The Relate system provides fine-grained information on the spatial relations of co-located mobile devices. The system is based on Relate Dongles, sensor nodes that can be attached to mobile computing devices via USB. The dongles are able to measure distances and relative orientation of devices in a true peer-to-peer fashion. This means that spatial relations of a set of devices can be determined wherever these become co-located, without need for any external infrastructure or instrumentation of the environment.
D21: A Position Detection Mechanism using Camera Images for Pin&Play
Yasue Kishino, Tsutomu Terada, Shojiro Nishio, Nicolas Villar and Hans Gellersen (Osaka University, Lancaster University)
We have implemented an augmented notice board and pushbins systemusing Pin&Play. Though the positions of insterted pins are important for most applications, they can not be detected by the current technology. Thus, we propose a position detection mechanism for pins using a camera which is placed in front of the board. The proposed method has a dynamic adjustment mechanism of image processing parameters, to achieve higher accuracy even when the surrounding light condition changes. Moreover, we also clarify the effectively of our proposed method by performance evaluation.
D22: A Display Cube as a Tangible User Interface
Albrecht Schmidt, Dominik Schmidt, Paul Holleis, Matthias Kranz (University of Munich)
In this paper we introduce the design and development of a display cube as a novel tangible user interface. Using the common shape of a cube we implemented a platform that supports input by gesture recognition and output through 6 displays mounted at the sides of the cube. Exploiting the physical affordances of the cube and augmenting it with embedded sensors and LCD displays, we enable different applications like a playful learning interface for children. Based on initial observations and users’ experiences with the device, we argue that breaking conventions about how a computer has to look like and providing a playful interface is a promising approach to embed and integrate technology into people’s everyday context and activities and enable new forms of interaction. wireless sensor nodes. The hardware of the node comprises a communication board integrating a PIC18F6720 microcontroller, a TR1001 transceiver for 125 kbit/s data transfer on the 868 MHz band, a real-time clock (RTC), additional 512KB Flash memory and two LEDs together with a small speaker for basic notification functionality. Running on a single 1.2V AAA rechargeable battery the board consumes on average 40mA with the communication and the LEDs active. This main board can be extended with additional sensor and actuator boards. The cube specific hardware (display connections and sensing) is designed as an add-on board to the base platform, see  for detailed information including schematic, board layout, soldering instructions
D23: Displayed Connectivity
Paul Holleis, Matthias Kranz , Albrecht Schmidt (University of Munich)
In this demo we motivate applications for using a set of small displays as tangible communication devices. In particular we investigate the effect of the chosen casing on the use. The displays are capable of displaying text and basic icons with a limited resolution and are connected wirelessly, either directly or over the Internet. Envisioned use cases are awareness scenarios like physical interfaces for status setting for instant messaging systems. single 1.2V rechargeable battery. The display board is designed as an add-on board to the base platform, see  for detailed information including schematic, layout, soldering instructions and part lists. The board has included two accelerometers and can connect up to 6 displays. In this project only one display channel per board is used. The hardware architecture can be seen in Figure 1.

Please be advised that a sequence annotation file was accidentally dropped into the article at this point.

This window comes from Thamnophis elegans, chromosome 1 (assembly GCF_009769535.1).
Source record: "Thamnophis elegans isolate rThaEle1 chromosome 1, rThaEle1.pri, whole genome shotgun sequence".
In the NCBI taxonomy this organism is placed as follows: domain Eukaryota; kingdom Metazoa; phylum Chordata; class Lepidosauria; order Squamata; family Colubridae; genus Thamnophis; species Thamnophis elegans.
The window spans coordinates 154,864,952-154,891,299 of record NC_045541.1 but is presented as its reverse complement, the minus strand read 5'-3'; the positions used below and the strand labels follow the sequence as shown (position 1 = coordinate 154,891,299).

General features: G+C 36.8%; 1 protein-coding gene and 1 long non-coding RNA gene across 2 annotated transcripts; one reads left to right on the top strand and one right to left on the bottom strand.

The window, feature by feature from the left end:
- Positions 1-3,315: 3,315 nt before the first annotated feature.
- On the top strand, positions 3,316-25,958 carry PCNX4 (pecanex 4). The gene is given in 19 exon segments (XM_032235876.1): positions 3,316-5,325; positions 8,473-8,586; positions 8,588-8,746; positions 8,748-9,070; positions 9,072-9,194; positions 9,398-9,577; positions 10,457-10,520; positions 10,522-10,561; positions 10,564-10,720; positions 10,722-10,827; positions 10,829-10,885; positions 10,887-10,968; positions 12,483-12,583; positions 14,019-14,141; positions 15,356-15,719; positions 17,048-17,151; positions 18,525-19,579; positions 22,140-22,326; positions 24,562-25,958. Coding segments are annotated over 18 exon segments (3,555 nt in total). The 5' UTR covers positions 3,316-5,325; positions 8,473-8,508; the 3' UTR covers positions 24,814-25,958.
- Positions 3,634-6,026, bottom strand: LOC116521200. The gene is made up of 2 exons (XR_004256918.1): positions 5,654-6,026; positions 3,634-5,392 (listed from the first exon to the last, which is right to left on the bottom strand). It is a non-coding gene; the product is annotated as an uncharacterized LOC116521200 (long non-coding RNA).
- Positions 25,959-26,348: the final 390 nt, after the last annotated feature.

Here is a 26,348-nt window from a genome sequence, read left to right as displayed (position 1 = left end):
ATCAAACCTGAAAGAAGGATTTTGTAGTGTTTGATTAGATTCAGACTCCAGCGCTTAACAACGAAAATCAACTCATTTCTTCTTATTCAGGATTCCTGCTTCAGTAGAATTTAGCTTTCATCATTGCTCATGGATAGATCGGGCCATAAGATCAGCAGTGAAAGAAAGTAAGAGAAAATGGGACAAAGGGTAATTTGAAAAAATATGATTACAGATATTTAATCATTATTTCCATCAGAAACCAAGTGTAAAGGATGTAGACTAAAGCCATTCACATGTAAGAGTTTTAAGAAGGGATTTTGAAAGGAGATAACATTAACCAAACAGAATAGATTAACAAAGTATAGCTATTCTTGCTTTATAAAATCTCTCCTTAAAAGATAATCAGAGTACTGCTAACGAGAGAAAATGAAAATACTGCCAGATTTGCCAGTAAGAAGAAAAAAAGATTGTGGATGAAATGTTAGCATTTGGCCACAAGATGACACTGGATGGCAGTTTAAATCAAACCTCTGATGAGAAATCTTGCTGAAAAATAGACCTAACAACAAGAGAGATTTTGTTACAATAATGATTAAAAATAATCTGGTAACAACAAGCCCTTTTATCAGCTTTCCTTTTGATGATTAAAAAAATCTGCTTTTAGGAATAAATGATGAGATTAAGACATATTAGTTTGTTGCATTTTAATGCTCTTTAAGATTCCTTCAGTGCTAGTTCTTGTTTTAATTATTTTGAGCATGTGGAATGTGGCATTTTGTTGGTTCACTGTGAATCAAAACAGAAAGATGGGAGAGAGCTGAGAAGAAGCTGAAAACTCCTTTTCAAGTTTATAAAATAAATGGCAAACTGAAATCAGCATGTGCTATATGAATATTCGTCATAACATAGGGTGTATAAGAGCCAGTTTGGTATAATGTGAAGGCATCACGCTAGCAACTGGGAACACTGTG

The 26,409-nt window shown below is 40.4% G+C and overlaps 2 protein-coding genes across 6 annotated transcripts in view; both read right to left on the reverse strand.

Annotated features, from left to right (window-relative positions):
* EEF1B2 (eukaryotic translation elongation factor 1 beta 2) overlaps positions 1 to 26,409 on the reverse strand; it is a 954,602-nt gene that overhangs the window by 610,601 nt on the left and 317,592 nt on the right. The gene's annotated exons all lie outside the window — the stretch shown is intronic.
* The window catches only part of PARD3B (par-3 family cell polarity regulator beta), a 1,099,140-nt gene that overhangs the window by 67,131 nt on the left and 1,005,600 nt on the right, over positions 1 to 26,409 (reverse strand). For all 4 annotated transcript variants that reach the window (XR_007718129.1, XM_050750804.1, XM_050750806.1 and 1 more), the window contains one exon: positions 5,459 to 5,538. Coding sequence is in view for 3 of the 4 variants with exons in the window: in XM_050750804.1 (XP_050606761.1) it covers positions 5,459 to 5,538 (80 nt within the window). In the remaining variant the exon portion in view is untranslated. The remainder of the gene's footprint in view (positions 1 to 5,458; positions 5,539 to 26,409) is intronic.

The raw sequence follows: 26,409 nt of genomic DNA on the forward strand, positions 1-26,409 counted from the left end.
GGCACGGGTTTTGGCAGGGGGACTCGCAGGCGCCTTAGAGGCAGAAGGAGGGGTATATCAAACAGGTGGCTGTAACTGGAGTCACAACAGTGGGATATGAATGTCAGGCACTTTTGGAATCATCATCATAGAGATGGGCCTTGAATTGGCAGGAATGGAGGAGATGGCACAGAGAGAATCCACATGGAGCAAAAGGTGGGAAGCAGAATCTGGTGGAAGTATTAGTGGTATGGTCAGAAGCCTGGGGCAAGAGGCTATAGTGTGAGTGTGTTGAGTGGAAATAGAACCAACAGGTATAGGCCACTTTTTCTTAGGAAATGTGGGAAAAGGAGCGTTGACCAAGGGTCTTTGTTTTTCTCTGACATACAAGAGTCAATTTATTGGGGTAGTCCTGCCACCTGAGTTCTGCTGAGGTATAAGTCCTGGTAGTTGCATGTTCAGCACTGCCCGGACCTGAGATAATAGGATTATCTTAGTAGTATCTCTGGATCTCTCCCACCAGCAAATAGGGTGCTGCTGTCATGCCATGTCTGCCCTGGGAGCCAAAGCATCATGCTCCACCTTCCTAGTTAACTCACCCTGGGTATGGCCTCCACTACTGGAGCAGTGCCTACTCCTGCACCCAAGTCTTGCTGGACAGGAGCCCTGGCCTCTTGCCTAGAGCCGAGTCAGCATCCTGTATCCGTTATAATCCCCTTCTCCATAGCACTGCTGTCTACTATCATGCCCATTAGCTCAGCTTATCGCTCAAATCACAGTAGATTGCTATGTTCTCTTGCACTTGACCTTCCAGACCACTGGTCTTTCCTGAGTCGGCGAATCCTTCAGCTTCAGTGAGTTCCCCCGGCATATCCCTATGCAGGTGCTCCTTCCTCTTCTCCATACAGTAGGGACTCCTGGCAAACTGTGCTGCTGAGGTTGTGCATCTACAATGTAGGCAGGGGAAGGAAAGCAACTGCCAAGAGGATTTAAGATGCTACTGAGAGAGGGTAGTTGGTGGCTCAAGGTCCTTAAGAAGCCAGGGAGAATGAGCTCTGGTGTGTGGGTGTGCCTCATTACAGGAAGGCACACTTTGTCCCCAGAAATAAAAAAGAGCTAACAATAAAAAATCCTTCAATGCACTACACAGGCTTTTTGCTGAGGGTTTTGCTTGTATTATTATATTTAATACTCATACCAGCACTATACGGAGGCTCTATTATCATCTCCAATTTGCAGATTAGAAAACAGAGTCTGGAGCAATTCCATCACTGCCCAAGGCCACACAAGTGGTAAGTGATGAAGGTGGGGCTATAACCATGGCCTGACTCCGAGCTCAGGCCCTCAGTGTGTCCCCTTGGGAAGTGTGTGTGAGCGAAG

D24: Graphic Shadow Wall
Yugo Minomo ,Takeshi Naemura (The University of Tokyo)
Today, we have a lot of displays everywhere, and sometimes feel a surfeit of information. The aim of this pro ject is to provide a novel display system which can change its visibility depending on the presence of users. More concretely, the proposed system gives some colorful information to the users’ physical shadow. We call this system “Graphic Shadow Wall,” and use two pro jectors to exploit the additivity of lights. For example, while two colorful images are pro jected onto a wall, you can see just a grayscale image as a result of additive color mixing of the two pro jector lights. When you occlude just one of the pro jector lights, you will see the colorful image from the other pro jector in your shadow. We will demonstrate some applications of the system.
D25: Strino: STRain-based user Interface with tactile of elastic Natural Objects
Makoto IIDA, Shoji KAWAKAMI and Takeshi NAEMURA (The University of Tokyo)
The authors believe that such a user interface that has the tactile of natural material could play an important role for the invisibility of ubiquitous computing. For example, we will demonstrate a leaves music instrument and a wooden touch panel. More generally, the goal of this project is to convert immediate natural objects into some kinds of ubiquitous user interfaces. For this purpose, the authors focus on the strain of objects. When external forces are applied to a stationary object, stress and strain are the result. This method determines position and strength of forces using strain measurement and FEM (Finite Element Method) analysis in real time.